Last October, I spent three days in Paris looking at community gardens, urban vineyards, and visiting the impressive Potager du Roi, in Versailles, just a 45 minute train ride from central Paris.
Perhaps the best “find” was a community garden in the 13th Arrondissement. It was just a few blocks from my friends’ house, and we wandered over to take a few photos. We were immediately welcomed by a gardener and given a complete, comprehensive tour of the whole garden.
Here’s a quick excerpt from my book manuscript:
As in most cities in Europe and North America, interest in urban food gardening in Paris hit an all-time low in the 1990s but started to rebound just as it was threatening to become extinct. In 1999, a group of “guerilla gardeners,” activists who plant food gardens on underused or abandoned urban sites without approval of the land’s owners, planted an illegal garden on a former industrial site. The project, called The Green Hand, got an official sanction a couple of years later when Paris mayor Bertrand Delanoë supported urban revitalization and urban greening initiatives like Paris’ famous Vélib’ bicycle-sharing program and the city-wide ban on pesticide use after his election in 2001. Now, La Main Verte is the city’s official community gardening resource organization, and community food gardens are making a comeback to the capital. (In the last decade, there has been a renewed interest in the protection of local culinary traditions, so heritage produce and fruits — Pontoise cabbage, Montmagny dandelion, Argenteuil asparagus, Montmorency cherry, and the Faro apple have been back in vogue.) The City of Paris’ official municipal website listed fifty-eight community gardening sites in 2011.
After the morning market trip to Marché Auguste-Blanqui, I set out to find a community garden in her neighborhood that a friend’s husband had stumbled across just a few weeks earlier.
(OK, enough about this market, but the range of food -- cooked, cured, raw, and fermented -- was inspiring. There were fish mongers scaling fish right on the street, rotisserie chicken vendors selling hot roast, whole chicken, market gardeners, a few clothing stands, and baked goods all happily co-existing at a street market that would never, ever be allowed to exist in North America due to our extreme love of regulating direct-to-consumer food sales.)
The Jardins familiaux du boulevard de l’Hôpital community garden is squeezed between a 1960s French government subsidized-housing apartment block on one side and high-rent apartments on the other, and is accessible only by a sidewalk that cut between the two buildings. As we approached, we noticed a wiry grey-haired man fiddling with a row of grape vines, bifocals sliding toward end of his nose and an unlit cigarette dangling from his bottom lip. His crew neck sweater, à la Jacques Cousteau, had a few pulled threads. He could only have look more French if he was wearing a beret and had a baguette tucked under his arm as he pruned his vines.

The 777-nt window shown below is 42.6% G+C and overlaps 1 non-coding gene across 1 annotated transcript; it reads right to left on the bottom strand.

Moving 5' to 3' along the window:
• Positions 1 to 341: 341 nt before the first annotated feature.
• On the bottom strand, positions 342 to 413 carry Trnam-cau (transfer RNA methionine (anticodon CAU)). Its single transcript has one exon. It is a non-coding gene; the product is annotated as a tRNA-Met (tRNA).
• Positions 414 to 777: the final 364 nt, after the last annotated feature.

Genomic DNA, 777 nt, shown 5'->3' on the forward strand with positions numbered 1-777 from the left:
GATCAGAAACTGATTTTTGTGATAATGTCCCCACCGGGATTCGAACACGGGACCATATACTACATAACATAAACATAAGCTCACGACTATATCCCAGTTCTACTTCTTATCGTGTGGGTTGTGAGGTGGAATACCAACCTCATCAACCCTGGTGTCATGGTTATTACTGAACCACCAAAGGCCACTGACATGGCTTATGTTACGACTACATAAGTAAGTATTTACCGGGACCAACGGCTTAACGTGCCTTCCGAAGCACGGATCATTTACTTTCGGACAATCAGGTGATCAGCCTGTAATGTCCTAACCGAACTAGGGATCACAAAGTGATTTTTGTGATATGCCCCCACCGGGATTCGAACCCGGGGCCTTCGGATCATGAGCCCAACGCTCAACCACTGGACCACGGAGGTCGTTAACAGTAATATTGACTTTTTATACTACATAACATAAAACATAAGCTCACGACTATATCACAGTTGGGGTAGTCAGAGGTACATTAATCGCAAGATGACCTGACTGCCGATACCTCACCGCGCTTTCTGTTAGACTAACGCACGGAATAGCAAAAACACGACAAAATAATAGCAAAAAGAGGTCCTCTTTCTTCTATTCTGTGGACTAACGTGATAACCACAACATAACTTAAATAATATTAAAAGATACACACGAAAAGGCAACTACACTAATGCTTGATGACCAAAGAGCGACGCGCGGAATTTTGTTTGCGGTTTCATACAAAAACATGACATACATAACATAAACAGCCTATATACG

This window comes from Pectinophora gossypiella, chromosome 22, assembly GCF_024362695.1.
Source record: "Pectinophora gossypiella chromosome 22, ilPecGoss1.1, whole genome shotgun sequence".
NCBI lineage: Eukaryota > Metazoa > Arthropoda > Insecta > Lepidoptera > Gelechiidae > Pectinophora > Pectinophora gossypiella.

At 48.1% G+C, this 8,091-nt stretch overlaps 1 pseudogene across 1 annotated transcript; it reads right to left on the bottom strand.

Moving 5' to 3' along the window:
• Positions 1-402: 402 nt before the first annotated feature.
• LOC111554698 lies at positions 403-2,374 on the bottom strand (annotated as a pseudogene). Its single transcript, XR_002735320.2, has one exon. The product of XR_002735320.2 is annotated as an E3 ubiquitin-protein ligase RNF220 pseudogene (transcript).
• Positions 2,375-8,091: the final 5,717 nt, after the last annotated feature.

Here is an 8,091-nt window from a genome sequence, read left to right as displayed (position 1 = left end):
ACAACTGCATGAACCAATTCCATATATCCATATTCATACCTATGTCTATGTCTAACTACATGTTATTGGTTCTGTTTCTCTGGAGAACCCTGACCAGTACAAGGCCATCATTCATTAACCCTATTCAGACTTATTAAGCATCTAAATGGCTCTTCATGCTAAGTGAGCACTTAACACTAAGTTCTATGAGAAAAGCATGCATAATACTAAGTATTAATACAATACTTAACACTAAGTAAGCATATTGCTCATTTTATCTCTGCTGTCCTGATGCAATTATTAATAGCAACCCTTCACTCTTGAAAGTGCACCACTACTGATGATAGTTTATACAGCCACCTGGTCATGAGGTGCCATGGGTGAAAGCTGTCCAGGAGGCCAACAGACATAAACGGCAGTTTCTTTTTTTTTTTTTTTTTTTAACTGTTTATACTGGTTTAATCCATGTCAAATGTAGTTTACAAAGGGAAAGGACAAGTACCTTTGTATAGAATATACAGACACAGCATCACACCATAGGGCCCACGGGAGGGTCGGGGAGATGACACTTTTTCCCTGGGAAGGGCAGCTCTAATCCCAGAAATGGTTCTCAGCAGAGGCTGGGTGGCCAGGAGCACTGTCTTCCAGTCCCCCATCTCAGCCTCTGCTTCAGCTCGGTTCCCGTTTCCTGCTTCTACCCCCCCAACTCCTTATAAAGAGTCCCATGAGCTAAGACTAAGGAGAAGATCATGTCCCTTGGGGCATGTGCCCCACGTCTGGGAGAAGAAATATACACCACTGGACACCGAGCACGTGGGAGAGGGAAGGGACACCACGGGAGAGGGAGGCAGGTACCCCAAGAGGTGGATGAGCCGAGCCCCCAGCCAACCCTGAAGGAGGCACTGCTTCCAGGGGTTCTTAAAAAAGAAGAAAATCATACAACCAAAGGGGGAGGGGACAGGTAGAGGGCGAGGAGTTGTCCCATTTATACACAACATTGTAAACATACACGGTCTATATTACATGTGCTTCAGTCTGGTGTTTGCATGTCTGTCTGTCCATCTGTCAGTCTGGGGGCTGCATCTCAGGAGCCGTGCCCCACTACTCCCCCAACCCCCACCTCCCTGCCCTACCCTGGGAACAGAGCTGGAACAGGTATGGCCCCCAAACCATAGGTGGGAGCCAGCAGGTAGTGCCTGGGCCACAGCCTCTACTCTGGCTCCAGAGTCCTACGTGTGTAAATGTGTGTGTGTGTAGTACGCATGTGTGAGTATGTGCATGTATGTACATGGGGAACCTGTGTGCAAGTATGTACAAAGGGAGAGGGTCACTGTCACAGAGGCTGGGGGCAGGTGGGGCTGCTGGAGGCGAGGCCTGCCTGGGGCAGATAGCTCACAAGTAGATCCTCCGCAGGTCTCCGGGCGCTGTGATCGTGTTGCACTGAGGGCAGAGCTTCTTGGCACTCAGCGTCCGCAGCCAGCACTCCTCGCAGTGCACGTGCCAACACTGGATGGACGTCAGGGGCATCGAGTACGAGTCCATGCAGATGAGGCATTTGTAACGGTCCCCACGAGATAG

Griffault explained that had been gardening here for five years. Before then, he’d never as much watered a houseplant, having been born and has lived in the very same Paris neighborhood his whole life. “I was born in concrete, and I will die in concrete,” he declared rather enthusiastically. He learned to garden only when he got his plot, mostly by watching the other gardeners.
As we slowly walked his little plot, he tested our knowledge in a type of name-that-plant agricultural quiz show. The radishes, a bay leaf tree, tomatoes, leeks, artichokes, celery, and strawberries were easy enough. He then moved on to more challenging plants, like lovage and cinnamon basil. His fearlessness in his gardening was endearing. For a Parisian-born Frenchman, his sense of international culinary adventure was impressive.
He pulled a long, white, two-pound Daikon radish, the kind that gets grated into strings and piled on sushi plates in Japanese restaurants, wiped the sticky clay from it and handed it to Jesse, who really didn’t know what to make of it. He also had shiso, a spicy, floral Japanese basil, growing on his plot. An Antillean gardener has a chayote squash vine. Another has a stand of giant cabbage on remarkably long stocks. Some plots were like a United Nations of herbs, fruits, flowers and vegetables. We spotted a pumpkin too, definitely a non-traditional French food. And very late-bearing strawberries — it was the first weekend of October.
And of course, his row of Chasselas grapes, though the 2010 humid conditions made them impossible to grow unaffected by moldy fungus. Nearby, he pointed to a pêche de vigne tree, a late-ripening peach, on a neighboring plot. Griffault told us that these peaches were traditionally planted among the grapevines as snacks for grape-pickers during harvest.
“Nipple of Venus!” he shouted naughtily as we approached a tomato plant with purplish red tomatoes with a slightly pointed tips was his next stop. “It’s a new one we’re trying this year.” At this point, we were clearly pillaging from other gardeners’ plots. “Don’t worry, I’m allowed,” he reassured, waving his cigarette-holding hand over his head. As we walked he picked whatever was ripe and handed it to Jesse who was happily filling her cloth market bag.
(PS: I'm on a French kick these days because my friends from Paris came to visit me in Canada.)